Stories in this section... Australia Voyage 4
Back to Bundy and Bliss
The Town that Wasn't
Messing with Boats, Part V
“I’m a happy man,” said Gunter, as he arrived back at our hotel for lunch in his dirty, greasy work clothes. No, it had nothing to do with the fact that our wedding anniversary is coming up this month. It had everything to do with Gunter’s mistress, Pacific Bliss, looking prettier each passing day
. Our home this week is the Burnett Riverside Quality
Motel, where we have booked a kitchenette room. Pacific Bliss is ‘on
the hard’ on the Midway Marina Slipway across the Burnett River.
During the cyclone season, when her owners were safely in San Diego,
an army of barnacles and other sea creatures had attached themselves
to her bottom. Even the fenders that had been hanging in the water were
sprouting. The port head no longer flushed because a huge oyster had
chosen to make the water intake his home! Miss Bliss had suffered without
her master long enough.
Sunday, we took Bliss ten miles up the Burnett river from her slip in
Port Bundaberg to stay overnight at the Mid-Town Marina gas dock. Soon
after we arrived, we were invited to a going away party for S/V Harmony;
we’d met her owners many times in our Pacific island travels.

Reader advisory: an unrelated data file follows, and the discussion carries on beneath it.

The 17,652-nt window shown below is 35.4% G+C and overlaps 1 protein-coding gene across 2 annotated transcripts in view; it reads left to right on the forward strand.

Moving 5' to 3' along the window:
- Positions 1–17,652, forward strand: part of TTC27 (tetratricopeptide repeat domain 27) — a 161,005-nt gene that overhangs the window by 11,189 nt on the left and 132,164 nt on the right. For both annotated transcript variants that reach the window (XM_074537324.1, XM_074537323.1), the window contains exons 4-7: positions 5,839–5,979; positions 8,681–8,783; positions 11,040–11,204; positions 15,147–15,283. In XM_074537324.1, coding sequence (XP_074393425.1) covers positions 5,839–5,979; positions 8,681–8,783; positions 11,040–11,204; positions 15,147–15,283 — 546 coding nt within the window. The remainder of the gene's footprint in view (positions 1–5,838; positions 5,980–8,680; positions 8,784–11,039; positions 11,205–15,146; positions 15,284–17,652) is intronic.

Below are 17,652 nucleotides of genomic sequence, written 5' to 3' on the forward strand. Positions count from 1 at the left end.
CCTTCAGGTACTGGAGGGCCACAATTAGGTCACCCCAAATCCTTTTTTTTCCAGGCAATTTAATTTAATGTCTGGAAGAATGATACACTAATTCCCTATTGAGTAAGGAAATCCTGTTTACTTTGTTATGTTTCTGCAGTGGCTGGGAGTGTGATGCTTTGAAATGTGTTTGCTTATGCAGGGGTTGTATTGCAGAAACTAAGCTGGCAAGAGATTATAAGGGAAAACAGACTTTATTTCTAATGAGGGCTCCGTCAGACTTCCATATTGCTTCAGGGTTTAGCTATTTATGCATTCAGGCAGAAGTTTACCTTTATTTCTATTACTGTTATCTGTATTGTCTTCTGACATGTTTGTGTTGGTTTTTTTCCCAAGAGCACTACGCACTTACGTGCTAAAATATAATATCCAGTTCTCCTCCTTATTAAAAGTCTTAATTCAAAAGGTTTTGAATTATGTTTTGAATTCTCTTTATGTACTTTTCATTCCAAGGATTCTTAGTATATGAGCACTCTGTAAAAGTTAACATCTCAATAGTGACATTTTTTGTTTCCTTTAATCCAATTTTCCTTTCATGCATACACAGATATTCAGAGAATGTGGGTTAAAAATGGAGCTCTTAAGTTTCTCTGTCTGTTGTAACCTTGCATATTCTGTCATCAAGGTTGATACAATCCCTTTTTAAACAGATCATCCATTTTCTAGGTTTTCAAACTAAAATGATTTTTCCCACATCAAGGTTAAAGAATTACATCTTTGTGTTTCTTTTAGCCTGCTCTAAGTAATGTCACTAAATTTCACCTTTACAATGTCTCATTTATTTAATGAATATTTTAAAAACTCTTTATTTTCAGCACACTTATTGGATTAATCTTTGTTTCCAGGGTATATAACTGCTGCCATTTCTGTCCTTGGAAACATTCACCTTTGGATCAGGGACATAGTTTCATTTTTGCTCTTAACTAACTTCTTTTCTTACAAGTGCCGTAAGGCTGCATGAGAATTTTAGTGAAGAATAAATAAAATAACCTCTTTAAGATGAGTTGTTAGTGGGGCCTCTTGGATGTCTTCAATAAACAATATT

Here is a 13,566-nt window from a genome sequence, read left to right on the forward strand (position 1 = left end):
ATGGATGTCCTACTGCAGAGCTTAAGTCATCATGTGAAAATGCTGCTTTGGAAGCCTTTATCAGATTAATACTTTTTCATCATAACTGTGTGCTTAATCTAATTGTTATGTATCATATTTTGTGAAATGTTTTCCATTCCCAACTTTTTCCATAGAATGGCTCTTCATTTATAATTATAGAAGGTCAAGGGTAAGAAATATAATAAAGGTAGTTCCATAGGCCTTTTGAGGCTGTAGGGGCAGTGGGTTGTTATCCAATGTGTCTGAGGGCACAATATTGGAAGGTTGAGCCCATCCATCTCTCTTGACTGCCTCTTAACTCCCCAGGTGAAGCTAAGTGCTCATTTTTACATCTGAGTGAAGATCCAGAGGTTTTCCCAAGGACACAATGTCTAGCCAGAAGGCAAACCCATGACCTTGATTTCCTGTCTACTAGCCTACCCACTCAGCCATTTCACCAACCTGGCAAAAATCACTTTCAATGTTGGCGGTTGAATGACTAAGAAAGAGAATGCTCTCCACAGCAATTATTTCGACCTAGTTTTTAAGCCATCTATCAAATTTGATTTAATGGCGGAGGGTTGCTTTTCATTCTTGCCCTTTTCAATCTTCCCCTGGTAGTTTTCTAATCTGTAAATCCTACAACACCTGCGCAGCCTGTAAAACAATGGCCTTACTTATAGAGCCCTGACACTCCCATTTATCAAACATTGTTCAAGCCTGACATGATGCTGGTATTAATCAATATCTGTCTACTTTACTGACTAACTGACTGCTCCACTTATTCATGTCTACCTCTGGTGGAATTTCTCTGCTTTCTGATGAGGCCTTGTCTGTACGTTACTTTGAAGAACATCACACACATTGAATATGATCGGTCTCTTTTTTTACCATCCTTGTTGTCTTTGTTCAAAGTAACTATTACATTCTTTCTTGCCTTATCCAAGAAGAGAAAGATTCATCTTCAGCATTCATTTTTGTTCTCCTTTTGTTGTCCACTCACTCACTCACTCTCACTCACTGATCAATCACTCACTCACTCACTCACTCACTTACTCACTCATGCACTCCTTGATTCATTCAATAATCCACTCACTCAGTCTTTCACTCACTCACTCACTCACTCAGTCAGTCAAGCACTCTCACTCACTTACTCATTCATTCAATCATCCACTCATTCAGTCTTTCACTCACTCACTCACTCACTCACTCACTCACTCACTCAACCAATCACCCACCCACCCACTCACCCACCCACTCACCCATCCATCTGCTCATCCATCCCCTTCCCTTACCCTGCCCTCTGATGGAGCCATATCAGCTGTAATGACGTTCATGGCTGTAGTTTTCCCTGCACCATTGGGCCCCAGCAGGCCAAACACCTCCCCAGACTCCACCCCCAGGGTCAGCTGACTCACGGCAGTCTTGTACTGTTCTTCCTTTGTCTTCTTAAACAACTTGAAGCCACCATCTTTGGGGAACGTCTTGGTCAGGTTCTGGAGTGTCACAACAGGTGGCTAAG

The party was an Aussie-style ‘barbie’ right there on the
dock. We could hardly say no.
Even so, Monday morning at 0700 sharp, we maneuvered Pacific Bliss
across the river to the slipway, where the workers hauled her out with
a pulley-and-rail system. They immediately began to give her a super
shower: a hose-down with their 3000-psi system. The shower worked wonders
on her hull and rudders (see photo). But it’s not surprising that
our top motoring speed to get her was only three knots. The props were
so clogged with barnacles that they had to be removed and cleaned at
a machine shop
This week, we have fallen into a nice and easy urban routine: We begin
the day with a continental breakfast at the hotel restaurant—which
overlooks the river—and read The Courier-Mail. Then Gunter takes
the river bridge to the slipway to meet the workers scheduled for the
day. I make entries into my journal, work on my book for a few hours,
then run errands in the town of Bundaberg—pleased to be within
walking distance of the supermarket, internet, and shops. At noon, we
have sandwiches in our room, split a beer, followed by our ‘Aussie
pensioners nap.’ To wake up, we walk the promenade for awhile,
stop for cappuccinos along one of the many sidewalk cafes, perhaps browse
in one of the many bookstores, and purchase parts up in the electrical
or marine stores.
No complaints—or “no worries,” as they say in Aussieland.
We’re content here.